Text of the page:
On the occasion of International Day to End Impunity for Crimes against Journalists, UNESCO is releasing a new study today, World Trends In Freedom of Expression and Media Development. Of particular note is the chapter Protecting Journalism Sources in the Digital Age. We are reprinting below that section’s key findings and recommendations, which add another important voice calling for stronger measures to protect sources.
KEY FINDINGS AND RECOMMENDATIONS
1. 84 UNESCO Member States out of 121 studied (69 per cent) for this report demonstrated noteworthy developments, mainly with negative impact, concerning journalistic source protection between 2007 and mid-2015.
2. The issue of source protection has come to intersect with the issues of mass surveillance, targeted surveillance, data retention, the spill-over effects of anti-terrorism/national security legislation, and the role of third party internet companies known as ‘intermediaries’.
3. Legal and regulatory protections for journalists’ sources are increasingly at risk of
erosion, restriction and compromise.
4. Without substantial strengthening of legal protections and limitations on surveillance and data retention, investigative journalism that relies on confidential sources will be difficult to sustain in the digital era, and reporting in many other cases will encounter inhibitions on the part of potential sources.
5. Transparency and accountability regarding both mass and targeted surveillance, and data retention, are critically important if confidential sources are to be able to continue to confidently make contact with journalists.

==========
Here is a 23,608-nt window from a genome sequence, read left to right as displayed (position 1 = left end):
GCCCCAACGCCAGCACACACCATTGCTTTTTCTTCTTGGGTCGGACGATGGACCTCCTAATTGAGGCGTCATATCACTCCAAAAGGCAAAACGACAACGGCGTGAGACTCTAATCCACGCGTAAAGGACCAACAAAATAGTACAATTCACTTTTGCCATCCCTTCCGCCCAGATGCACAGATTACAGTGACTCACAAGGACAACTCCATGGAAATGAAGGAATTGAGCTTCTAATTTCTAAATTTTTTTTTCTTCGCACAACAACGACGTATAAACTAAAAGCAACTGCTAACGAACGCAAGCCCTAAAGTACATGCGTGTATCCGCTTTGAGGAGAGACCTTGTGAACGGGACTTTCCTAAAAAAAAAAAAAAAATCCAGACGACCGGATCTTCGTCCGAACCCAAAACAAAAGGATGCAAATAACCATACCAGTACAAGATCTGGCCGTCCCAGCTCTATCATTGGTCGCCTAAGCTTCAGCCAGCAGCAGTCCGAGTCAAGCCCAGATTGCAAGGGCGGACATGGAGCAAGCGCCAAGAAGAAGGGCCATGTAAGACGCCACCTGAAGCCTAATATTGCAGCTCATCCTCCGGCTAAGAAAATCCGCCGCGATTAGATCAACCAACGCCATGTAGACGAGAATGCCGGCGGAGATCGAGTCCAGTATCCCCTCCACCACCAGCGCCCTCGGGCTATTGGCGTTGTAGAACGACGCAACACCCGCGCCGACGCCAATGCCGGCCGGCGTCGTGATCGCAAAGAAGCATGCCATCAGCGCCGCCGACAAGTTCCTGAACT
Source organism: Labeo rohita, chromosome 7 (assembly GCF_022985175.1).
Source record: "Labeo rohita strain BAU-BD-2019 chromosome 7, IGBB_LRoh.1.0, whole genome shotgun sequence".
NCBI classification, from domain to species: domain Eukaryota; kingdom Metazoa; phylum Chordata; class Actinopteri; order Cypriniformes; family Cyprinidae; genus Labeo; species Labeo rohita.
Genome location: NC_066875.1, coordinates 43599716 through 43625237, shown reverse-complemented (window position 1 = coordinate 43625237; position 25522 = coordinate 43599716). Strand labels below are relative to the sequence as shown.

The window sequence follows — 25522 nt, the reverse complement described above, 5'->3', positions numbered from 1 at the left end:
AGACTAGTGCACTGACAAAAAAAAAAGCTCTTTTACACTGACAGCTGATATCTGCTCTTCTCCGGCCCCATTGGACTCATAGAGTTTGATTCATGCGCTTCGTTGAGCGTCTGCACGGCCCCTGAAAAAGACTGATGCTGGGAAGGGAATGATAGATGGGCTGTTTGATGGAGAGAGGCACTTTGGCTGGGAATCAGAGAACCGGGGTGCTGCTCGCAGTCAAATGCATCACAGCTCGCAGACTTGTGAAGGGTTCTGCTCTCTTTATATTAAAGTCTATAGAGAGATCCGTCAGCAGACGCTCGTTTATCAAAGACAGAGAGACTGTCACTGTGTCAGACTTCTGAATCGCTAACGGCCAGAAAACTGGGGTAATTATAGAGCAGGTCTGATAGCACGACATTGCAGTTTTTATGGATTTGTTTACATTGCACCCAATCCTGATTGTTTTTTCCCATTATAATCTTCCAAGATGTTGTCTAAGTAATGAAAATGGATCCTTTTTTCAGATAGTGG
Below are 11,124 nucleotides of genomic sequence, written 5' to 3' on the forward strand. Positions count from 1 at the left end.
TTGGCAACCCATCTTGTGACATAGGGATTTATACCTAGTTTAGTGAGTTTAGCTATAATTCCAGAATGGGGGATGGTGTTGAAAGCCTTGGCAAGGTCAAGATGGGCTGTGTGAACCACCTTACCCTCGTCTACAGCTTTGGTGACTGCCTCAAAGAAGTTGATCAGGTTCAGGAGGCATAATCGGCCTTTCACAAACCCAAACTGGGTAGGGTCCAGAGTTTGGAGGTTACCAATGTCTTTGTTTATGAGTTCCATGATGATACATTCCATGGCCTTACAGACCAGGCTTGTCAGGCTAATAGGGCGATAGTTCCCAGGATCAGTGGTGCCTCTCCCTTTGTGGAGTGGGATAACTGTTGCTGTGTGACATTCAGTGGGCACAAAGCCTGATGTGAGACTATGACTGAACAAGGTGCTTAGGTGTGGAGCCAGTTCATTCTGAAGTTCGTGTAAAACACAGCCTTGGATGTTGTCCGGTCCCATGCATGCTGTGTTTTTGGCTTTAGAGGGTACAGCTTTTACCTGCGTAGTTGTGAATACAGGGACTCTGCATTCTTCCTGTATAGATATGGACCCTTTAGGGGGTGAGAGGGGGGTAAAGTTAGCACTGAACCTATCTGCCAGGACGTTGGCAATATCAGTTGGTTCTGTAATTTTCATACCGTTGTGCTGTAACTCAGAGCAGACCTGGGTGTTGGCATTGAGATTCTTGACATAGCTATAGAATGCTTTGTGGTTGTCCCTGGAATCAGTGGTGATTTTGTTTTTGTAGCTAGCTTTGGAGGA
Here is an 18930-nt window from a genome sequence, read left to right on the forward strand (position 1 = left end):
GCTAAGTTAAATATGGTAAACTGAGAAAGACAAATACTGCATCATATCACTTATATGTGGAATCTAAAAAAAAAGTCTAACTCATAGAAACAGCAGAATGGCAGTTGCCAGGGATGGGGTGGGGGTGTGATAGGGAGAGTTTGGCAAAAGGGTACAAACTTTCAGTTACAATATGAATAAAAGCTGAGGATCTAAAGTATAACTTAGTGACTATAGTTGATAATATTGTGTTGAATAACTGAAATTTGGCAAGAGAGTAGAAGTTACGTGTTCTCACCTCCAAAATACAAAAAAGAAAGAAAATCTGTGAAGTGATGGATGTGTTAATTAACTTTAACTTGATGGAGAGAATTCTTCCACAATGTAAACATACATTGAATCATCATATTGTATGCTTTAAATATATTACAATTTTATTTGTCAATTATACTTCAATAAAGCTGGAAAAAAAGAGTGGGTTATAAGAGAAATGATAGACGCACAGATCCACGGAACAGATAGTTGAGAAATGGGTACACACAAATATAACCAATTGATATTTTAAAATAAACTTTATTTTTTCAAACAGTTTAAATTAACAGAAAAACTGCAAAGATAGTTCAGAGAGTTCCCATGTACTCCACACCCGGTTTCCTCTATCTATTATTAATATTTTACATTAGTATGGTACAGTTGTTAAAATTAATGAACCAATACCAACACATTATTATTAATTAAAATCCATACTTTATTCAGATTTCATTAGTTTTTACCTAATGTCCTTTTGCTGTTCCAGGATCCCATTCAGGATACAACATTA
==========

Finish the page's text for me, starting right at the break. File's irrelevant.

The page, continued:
6. Individual states face a need to introduce or update source protection laws.
7. It is recommended to define “acts of journalism,” as distinct from the role of “journalists,” in determining who can benefit from source protection laws.
8. To optimise benefits, source protection laws should be strengthened in tandem with legal protections extended to whistle-blowers, who constitute a significant set of confidential journalistic sources.
9. Source protection laws need to cover journalistic processes and communications with confidential sources – including telephone calls, social media, and emails – along with published journalism that depends on confidential sources.
10. Journalists are increasingly adapting their practice in an effort to partially shield their sources from exposure, but threats to anonymity and encryption undermine these adaptations.
11. The financial cost of the digital era source protection threat is very significant (in terms of digital security tools, training, and legal advice), as is its impact on the production and scope of investigative journalism based on confidential sources.
12. There is a need to educate journalists and civil society actors in digital safety.
13. Journalists and others who rely on confidential sources to report in the public interest may need to train their sources in secure methods of contact and information-sharing.